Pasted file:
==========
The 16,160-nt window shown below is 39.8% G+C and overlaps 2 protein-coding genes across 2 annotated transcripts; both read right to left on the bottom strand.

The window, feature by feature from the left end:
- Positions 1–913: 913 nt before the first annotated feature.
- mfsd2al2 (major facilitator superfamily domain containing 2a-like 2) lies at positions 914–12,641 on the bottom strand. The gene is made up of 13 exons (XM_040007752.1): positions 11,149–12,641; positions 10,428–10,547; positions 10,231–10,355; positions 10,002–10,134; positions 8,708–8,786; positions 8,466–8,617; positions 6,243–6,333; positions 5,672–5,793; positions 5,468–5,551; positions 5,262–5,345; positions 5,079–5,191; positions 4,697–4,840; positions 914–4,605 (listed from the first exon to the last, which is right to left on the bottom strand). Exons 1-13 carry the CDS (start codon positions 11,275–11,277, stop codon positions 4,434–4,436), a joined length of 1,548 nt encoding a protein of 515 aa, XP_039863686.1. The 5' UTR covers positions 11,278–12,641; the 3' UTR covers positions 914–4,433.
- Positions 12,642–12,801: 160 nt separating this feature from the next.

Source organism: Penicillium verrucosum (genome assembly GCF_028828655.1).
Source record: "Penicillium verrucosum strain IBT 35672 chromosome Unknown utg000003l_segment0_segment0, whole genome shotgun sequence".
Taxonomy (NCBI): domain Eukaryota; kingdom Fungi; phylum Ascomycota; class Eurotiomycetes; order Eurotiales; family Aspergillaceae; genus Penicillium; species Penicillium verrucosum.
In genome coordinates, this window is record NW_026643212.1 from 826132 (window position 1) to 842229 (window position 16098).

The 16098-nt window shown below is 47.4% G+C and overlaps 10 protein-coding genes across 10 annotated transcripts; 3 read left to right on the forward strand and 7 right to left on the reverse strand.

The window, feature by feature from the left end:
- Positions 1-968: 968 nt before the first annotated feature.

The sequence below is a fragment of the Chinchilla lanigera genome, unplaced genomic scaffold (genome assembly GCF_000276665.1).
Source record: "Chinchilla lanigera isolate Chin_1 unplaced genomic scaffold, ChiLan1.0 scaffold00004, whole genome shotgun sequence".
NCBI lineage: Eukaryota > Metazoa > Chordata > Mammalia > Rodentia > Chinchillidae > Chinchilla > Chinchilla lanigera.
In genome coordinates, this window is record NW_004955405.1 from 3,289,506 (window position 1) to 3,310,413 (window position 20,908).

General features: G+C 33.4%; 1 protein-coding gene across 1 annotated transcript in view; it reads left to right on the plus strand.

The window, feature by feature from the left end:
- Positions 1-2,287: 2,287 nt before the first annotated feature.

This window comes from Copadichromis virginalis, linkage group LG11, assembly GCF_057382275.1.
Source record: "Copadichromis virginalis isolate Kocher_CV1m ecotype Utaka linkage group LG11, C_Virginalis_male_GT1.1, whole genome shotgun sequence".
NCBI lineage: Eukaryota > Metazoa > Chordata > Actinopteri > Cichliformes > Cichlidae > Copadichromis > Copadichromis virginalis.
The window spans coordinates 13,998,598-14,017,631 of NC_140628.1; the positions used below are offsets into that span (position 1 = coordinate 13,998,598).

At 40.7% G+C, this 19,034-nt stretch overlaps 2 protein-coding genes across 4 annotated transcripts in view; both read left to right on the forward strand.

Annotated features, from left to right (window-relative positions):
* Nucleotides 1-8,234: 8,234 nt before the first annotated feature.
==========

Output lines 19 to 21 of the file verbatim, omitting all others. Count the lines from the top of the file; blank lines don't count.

- Positions 1-2,287: 2,287 nt before the first annotated feature.

This window comes from Copadichromis virginalis, linkage group LG11, assembly GCF_057382275.1.
Source record: "Copadichromis virginalis isolate Kocher_CV1m ecotype Utaka linkage group LG11, C_Virginalis_male_GT1.1, whole genome shotgun sequence".